A rare burrowing owl has been rescued from the world's largest cruise ship, where it had apparently tried to set up home on a miniature golf course. The "birdie" was spotted on board the Oasis of the Seas just hours before it set sail for the Caribbean from Port Everglades in Florida. Wildlife protection officers caught the owl and released it into the wild. They said a seven-day cruise of the Caribbean on board the vast ship was "obviously not suitable" for the bird.
A member of the cruise ship's crew saw the owl near the synthetic grass of the golf course on an upper deck, and called in officials from the Florida Fish and Wildlife Conservation Commission (FWC). The 360m (1,181ft) ship has a living park, complete with plants and trees, but the FWC said the owl would not have coped well with the environment. "Burrowing owls need to be in open, treeless areas where they can dig their burrow," said FWC biologist Ricardo Zambrano.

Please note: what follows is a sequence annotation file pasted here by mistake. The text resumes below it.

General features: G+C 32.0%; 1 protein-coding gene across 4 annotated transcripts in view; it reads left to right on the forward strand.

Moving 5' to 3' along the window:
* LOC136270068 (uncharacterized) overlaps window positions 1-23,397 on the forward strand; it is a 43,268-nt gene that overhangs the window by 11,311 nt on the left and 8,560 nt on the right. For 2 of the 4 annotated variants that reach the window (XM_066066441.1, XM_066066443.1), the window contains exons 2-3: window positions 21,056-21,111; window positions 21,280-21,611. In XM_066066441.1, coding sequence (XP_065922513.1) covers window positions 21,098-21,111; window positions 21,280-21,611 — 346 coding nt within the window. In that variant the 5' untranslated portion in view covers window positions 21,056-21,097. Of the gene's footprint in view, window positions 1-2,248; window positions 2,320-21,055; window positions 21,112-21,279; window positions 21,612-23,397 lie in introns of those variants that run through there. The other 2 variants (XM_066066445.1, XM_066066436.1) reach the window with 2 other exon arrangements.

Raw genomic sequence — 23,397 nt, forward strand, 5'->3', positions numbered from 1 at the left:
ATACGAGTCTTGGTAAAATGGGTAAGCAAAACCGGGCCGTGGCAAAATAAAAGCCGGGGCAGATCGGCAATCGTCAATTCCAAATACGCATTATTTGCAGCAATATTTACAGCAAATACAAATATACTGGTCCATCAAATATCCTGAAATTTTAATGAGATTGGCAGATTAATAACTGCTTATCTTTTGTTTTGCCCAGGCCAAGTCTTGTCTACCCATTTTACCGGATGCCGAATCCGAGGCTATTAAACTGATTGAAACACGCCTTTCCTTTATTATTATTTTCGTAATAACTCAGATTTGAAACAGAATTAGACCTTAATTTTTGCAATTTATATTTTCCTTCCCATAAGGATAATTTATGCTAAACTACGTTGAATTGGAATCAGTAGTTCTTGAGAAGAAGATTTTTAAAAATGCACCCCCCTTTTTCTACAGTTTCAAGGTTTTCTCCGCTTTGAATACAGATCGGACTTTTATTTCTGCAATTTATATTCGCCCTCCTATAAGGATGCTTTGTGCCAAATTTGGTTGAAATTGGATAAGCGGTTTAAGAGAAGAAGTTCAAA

"The artificial turf on the ship's golf course resembles the fields they use for nesting in urban areas; however, it was obviously not suitable habitat for this owl." Burrowing owls grow to about 22cm (9in) tall and unlike most owls, are active during the day. They are listed as a species of special concern, meaning the birds, their nests and eggs are protected by law from interference or disturbance.
The bird was caught in a net by FWC Lt David Bingham and taken inland to be released in a more suitable location. "Never in all of my 25 years with the FWC have I seen anything like this, and I have responded to some strange calls," said Lt Bingham. "I am very pleased the owl wasn't injured and that we could get it back to a normal habitat."